I won’t repeat news that is already blogged on the GeeTAG group blog. Visit there for recent workshops including today’s dyeing day at Anglesea. My pots of fabric, threads and napkins are looking good in their little jars and will be left to brew for a fortnight before being rinsed out:

These will result in 24 clear colour gradations plus a few variations. Some of our ‘dyehards’ altered the original recipe, adding brown, olive green or aubergine to the dyepots. It will be interesting to see our results in a fortnight.

My clean up rag was predominantly green:

My dyed fabrics (and matching threads) are destined for a large (KS) quilt based on Monet’s waterlillies and incorporating Gloria Loughman’s quilting techniques.

Last weekend was our Guild’s Bi-ennial exhibition(but has been three years due to the Johnston Collection christmas exhibition in 2009). I don’t have my bits and pieces back yet but this is a picture of the piece for one of our group exhibits. Everyone took one of Pauline’s linoprints to embellish how they please:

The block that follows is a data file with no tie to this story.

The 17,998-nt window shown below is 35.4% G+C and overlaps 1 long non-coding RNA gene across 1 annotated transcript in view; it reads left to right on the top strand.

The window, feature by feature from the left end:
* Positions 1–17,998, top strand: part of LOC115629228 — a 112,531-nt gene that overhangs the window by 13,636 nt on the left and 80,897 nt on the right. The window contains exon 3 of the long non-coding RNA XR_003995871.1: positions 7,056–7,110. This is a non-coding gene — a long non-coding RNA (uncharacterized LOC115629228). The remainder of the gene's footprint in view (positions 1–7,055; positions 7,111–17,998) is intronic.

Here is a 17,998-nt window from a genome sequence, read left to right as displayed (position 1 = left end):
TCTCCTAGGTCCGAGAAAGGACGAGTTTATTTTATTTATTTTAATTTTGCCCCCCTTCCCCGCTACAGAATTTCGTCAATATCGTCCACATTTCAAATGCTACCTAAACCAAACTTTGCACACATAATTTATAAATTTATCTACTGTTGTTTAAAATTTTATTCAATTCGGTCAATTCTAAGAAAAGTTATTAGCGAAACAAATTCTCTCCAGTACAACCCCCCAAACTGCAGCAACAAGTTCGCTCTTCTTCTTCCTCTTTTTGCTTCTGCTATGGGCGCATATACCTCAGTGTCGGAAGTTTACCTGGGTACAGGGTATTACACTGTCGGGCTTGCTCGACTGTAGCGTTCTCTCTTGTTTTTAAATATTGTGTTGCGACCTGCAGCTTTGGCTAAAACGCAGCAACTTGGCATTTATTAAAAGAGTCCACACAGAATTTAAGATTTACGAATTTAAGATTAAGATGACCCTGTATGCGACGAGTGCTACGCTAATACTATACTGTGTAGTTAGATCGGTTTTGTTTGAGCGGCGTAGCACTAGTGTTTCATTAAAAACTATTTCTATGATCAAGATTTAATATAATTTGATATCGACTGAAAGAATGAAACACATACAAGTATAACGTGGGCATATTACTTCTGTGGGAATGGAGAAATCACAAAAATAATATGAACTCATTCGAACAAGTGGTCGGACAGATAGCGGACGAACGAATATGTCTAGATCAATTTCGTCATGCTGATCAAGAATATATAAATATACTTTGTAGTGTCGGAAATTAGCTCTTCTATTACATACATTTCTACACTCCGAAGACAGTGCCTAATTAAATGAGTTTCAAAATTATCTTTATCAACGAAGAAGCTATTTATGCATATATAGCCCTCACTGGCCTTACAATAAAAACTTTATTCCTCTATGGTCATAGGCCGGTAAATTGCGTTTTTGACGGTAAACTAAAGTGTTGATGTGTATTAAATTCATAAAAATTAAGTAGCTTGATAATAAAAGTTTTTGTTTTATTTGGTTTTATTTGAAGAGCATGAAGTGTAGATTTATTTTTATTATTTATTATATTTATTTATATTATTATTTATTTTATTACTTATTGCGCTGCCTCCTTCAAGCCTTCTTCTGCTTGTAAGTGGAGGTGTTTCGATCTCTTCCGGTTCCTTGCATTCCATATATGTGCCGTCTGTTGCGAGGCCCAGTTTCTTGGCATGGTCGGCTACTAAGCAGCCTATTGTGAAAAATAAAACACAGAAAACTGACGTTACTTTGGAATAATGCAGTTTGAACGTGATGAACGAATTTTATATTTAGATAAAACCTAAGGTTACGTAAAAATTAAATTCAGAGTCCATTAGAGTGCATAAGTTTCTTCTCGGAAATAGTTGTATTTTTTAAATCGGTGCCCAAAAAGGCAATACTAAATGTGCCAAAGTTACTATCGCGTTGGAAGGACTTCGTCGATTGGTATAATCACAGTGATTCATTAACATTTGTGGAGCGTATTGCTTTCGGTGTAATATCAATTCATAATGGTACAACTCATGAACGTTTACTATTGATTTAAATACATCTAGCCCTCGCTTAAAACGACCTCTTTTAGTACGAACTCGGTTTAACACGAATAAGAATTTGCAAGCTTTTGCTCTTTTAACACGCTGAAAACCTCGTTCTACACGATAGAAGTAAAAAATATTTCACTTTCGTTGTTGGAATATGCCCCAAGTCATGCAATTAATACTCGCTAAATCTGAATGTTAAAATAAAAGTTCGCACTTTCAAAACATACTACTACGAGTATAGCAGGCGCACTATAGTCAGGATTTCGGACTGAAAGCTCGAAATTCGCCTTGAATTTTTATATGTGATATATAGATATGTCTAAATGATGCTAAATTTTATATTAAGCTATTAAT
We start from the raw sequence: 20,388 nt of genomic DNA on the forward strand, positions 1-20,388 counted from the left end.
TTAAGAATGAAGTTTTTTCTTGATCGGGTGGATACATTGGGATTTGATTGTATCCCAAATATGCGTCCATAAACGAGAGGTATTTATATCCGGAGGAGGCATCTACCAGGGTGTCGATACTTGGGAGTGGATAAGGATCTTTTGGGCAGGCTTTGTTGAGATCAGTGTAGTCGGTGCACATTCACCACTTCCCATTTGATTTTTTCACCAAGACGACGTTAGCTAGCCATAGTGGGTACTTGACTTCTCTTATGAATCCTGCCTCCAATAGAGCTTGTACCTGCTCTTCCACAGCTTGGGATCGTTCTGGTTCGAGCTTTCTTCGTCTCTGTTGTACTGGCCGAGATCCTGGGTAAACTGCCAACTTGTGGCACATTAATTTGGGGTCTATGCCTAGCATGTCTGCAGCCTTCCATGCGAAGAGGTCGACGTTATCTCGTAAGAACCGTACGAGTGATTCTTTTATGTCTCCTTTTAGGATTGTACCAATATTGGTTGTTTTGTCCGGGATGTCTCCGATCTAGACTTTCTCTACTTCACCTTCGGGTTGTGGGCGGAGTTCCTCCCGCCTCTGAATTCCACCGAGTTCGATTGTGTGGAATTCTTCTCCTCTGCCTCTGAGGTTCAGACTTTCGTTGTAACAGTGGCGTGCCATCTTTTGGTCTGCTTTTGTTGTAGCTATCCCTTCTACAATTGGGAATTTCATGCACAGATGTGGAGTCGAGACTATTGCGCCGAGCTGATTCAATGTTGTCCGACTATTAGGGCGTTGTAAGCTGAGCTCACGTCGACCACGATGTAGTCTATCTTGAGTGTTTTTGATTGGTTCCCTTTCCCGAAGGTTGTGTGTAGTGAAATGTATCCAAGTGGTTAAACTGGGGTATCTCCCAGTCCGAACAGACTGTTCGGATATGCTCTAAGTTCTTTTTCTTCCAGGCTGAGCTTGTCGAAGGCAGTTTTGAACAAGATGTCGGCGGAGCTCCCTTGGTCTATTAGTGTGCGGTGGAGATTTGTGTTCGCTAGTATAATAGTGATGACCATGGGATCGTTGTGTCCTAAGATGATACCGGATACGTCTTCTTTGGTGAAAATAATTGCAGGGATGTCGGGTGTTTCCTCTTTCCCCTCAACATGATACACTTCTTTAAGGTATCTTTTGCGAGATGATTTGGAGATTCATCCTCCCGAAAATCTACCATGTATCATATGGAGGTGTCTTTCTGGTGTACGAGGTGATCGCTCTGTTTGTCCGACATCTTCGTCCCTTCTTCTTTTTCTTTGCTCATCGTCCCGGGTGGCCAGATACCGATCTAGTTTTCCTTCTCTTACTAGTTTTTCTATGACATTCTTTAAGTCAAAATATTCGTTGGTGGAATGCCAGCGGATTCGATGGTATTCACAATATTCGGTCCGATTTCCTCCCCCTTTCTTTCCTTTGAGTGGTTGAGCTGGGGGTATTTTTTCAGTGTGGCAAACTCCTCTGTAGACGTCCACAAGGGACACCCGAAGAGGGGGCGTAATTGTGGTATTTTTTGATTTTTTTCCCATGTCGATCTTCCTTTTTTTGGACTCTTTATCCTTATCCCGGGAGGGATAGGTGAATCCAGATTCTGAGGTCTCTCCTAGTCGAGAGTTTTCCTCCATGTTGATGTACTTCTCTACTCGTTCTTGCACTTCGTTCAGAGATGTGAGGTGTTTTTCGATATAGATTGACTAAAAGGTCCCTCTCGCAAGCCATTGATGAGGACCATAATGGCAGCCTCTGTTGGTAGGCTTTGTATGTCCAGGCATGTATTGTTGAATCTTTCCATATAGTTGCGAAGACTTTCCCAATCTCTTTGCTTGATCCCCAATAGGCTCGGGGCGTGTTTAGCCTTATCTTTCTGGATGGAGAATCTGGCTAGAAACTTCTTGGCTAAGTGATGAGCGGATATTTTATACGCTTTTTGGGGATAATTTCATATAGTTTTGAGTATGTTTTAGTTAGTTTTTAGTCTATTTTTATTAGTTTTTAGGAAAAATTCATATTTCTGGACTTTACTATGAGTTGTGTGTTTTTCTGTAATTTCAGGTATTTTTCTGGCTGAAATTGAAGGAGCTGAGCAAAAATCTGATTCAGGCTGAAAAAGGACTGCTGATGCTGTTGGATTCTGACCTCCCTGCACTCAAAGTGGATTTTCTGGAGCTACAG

I used Kim Thittichai’s Hot Spots and glitter on the border.

Yesterday we received some beautiful autumn (in France) stitchery from Anne:

I will blog our swap ATC’s shortly after Anne has received them.

I’ll finish this post with a photo of my amazing daughter at her graduation with distinctions in Arts-Journalism & Indonesian from Deakin University.

Coming up next: a photo tour of our road trip-Adelaide to home.

November 5, 2011 at 5:30 pm 1 comment

2011 Scarf Festival

Just had to post about Claudia who decided to design and make a scarf for entry into the Scarf Festival currently held annually at the National Wool Museum in Geelong. It was so nice to see her excitement at receiving a Highly Commended award at the Opening Night Ceremony. Great job Claudi!!

I have been quietly beavering away at some stumpwork embroidery. I am hoping to post some finished pieces next week, now I am on school holidays. The long term aim is to make a casket but for now I will do some small pieces for the Intermediate certificate I am doing with Alison Cole through the Embroiderer’s Guild. I couldn’t resist Alison’s latest beautiful book full of her gorgeous embroidery.

Our Creative textiles group (now renamed Gee TAG-for Geelong Textile Arts Group) has been working on linocutting and printing. This is a print of the two linocuts I made during our meeting:

and then Pauline’s which has been printed out for everyone in our group as a challlenge. It will be interesting to see how differently they all turn out.



July 10, 2011 at 12:39 am 3 comments